If you have ever tried to dig a mature clump of Crinum, it truly feels as if no mortal man can uproot them! It can actually be done, and I encourage everyone to try…once. After that, hop on over to www.southernbulbs.com and browse for some bulbs we’ve already dug.
I’m writing now (month of May) to talk about one Crinum flower you will most likely see in any old neighborhood in warmer climates! The “Milk and Wine Lily” or Crinum x herbertii.
For reference, the full quote from Book III of The Odyssey is actually:
“As he spoke he pulled the herb out of the ground an showed me what it was like. The root was black, while the flower was as white as milk; the gods call it Moly, and mortal men cannot uproot it, but the gods can do whatever they like.”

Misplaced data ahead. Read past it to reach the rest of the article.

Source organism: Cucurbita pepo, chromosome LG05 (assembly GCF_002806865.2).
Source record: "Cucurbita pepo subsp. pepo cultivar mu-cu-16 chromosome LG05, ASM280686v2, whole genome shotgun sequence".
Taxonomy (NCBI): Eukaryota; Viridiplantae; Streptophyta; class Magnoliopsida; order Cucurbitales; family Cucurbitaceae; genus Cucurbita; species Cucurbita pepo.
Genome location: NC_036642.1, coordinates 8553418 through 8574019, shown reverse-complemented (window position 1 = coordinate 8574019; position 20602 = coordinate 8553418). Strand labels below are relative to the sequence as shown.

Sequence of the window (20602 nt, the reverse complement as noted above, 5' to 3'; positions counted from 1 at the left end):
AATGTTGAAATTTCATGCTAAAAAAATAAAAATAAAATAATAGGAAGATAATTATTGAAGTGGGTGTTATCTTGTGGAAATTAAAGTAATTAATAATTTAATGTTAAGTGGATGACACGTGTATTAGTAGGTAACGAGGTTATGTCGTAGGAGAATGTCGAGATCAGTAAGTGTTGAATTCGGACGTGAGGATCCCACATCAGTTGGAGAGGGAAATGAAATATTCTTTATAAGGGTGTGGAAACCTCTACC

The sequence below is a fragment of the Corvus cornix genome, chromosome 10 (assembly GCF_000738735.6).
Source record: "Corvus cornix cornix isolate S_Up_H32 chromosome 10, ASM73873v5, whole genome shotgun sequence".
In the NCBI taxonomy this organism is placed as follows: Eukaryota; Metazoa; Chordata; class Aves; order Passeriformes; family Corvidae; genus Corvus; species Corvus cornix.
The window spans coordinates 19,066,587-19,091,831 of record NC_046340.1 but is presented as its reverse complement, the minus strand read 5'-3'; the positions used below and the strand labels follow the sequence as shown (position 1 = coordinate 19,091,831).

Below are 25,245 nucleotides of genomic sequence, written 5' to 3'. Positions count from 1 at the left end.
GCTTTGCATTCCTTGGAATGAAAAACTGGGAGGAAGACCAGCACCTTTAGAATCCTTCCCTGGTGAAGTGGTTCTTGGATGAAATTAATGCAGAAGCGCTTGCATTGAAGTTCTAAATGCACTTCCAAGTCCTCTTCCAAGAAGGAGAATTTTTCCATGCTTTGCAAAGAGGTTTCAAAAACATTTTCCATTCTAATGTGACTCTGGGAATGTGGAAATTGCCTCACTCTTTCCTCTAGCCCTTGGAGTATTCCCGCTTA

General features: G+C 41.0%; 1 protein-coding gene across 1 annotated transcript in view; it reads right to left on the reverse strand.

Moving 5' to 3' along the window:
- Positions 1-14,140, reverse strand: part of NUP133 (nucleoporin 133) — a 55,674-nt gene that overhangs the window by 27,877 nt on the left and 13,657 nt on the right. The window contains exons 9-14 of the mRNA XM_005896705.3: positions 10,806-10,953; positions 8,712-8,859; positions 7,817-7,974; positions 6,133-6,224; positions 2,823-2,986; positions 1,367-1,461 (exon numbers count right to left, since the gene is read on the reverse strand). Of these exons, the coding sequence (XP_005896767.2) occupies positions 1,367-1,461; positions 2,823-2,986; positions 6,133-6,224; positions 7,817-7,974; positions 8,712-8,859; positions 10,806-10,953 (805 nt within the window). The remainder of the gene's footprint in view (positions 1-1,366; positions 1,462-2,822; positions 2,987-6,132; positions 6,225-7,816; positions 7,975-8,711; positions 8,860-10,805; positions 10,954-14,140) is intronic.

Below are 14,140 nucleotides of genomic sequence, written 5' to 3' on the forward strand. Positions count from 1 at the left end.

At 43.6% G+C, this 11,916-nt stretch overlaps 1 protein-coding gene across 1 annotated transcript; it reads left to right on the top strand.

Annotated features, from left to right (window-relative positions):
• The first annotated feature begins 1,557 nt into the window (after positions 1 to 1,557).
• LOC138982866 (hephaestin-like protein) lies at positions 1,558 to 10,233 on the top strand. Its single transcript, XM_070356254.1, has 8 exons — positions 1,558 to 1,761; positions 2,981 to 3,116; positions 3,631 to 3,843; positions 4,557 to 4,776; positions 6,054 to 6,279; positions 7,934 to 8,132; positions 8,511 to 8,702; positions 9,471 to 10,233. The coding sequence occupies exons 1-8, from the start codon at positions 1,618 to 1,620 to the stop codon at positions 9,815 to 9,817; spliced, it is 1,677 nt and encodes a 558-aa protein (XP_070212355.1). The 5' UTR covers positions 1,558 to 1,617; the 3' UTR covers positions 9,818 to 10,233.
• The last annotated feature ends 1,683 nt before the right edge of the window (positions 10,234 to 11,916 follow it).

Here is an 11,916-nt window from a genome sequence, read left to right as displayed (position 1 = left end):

We’re starting to see lily shaped blooms appear all over Texas and the Southern US! They are crinum lilies, and they most commonly come in white, pink, purple, and striped! The quintessential crinum is the Crinum x herbertii “Milk and Wine” lily. It is aptly named because of the milky and wine colored stripes of the blooms. I have a short video about it below. Plant it with companion plants like Salvia, Lantana, Plumbago, and other summer perennials to compliment the bold grass like foliage of the crinum. You may order bulbs here!